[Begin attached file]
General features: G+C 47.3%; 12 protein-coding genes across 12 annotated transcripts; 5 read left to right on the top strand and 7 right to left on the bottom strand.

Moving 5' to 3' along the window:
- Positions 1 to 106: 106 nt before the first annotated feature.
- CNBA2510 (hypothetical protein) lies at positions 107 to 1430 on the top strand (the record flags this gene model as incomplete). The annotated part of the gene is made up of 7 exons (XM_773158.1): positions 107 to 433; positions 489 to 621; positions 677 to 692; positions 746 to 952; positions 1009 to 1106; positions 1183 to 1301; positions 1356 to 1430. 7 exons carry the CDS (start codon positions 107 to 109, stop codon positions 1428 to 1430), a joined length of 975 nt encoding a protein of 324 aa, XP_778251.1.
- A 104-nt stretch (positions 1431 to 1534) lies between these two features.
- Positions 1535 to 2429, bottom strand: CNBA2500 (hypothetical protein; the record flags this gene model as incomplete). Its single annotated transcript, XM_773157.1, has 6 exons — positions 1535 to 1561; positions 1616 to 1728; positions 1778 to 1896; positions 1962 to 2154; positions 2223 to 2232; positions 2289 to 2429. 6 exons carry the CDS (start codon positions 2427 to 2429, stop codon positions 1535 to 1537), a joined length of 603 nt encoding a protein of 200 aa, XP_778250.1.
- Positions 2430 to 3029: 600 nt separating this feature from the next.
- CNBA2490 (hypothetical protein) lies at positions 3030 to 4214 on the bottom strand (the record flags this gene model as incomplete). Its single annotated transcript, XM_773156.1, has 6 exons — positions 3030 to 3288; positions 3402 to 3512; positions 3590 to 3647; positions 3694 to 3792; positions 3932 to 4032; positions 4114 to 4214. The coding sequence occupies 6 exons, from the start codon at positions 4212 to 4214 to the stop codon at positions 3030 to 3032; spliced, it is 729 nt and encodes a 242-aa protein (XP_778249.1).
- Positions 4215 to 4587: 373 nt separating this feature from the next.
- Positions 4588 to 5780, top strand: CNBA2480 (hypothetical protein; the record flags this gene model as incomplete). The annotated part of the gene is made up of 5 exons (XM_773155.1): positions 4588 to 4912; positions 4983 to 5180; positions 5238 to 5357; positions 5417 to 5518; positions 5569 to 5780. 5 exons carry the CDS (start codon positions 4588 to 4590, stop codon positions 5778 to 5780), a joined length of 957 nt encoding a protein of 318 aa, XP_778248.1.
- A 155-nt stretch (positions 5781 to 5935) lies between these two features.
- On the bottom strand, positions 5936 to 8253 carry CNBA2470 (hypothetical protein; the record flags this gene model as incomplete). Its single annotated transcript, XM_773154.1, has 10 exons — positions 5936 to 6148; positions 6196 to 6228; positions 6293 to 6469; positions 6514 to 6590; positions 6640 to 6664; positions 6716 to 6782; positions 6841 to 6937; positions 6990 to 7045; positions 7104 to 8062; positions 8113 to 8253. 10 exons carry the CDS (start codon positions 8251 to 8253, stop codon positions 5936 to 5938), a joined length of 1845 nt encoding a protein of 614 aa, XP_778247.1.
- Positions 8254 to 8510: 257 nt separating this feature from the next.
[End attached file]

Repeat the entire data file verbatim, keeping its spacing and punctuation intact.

General features: G+C 47.3%; 12 protein-coding genes across 12 annotated transcripts; 5 read left to right on the top strand and 7 right to left on the bottom strand.

Moving 5' to 3' along the window:
- Positions 1 to 106: 106 nt before the first annotated feature.
- CNBA2510 (hypothetical protein) lies at positions 107 to 1430 on the top strand (the record flags this gene model as incomplete). The annotated part of the gene is made up of 7 exons (XM_773158.1): positions 107 to 433; positions 489 to 621; positions 677 to 692; positions 746 to 952; positions 1009 to 1106; positions 1183 to 1301; positions 1356 to 1430. 7 exons carry the CDS (start codon positions 107 to 109, stop codon positions 1428 to 1430), a joined length of 975 nt encoding a protein of 324 aa, XP_778251.1.
- A 104-nt stretch (positions 1431 to 1534) lies between these two features.
- Positions 1535 to 2429, bottom strand: CNBA2500 (hypothetical protein; the record flags this gene model as incomplete). Its single annotated transcript, XM_773157.1, has 6 exons — positions 1535 to 1561; positions 1616 to 1728; positions 1778 to 1896; positions 1962 to 2154; positions 2223 to 2232; positions 2289 to 2429. 6 exons carry the CDS (start codon positions 2427 to 2429, stop codon positions 1535 to 1537), a joined length of 603 nt encoding a protein of 200 aa, XP_778250.1.
- Positions 2430 to 3029: 600 nt separating this feature from the next.
- CNBA2490 (hypothetical protein) lies at positions 3030 to 4214 on the bottom strand (the record flags this gene model as incomplete). Its single annotated transcript, XM_773156.1, has 6 exons — positions 3030 to 3288; positions 3402 to 3512; positions 3590 to 3647; positions 3694 to 3792; positions 3932 to 4032; positions 4114 to 4214. The coding sequence occupies 6 exons, from the start codon at positions 4212 to 4214 to the stop codon at positions 3030 to 3032; spliced, it is 729 nt and encodes a 242-aa protein (XP_778249.1).
- Positions 4215 to 4587: 373 nt separating this feature from the next.
- Positions 4588 to 5780, top strand: CNBA2480 (hypothetical protein; the record flags this gene model as incomplete). The annotated part of the gene is made up of 5 exons (XM_773155.1): positions 4588 to 4912; positions 4983 to 5180; positions 5238 to 5357; positions 5417 to 5518; positions 5569 to 5780. 5 exons carry the CDS (start codon positions 4588 to 4590, stop codon positions 5778 to 5780), a joined length of 957 nt encoding a protein of 318 aa, XP_778248.1.
- A 155-nt stretch (positions 5781 to 5935) lies between these two features.
- On the bottom strand, positions 5936 to 8253 carry CNBA2470 (hypothetical protein; the record flags this gene model as incomplete). Its single annotated transcript, XM_773154.1, has 10 exons — positions 5936 to 6148; positions 6196 to 6228; positions 6293 to 6469; positions 6514 to 6590; positions 6640 to 6664; positions 6716 to 6782; positions 6841 to 6937; positions 6990 to 7045; positions 7104 to 8062; positions 8113 to 8253. 10 exons carry the CDS (start codon positions 8251 to 8253, stop codon positions 5936 to 5938), a joined length of 1845 nt encoding a protein of 614 aa, XP_778247.1.
- Positions 8254 to 8510: 257 nt separating this feature from the next.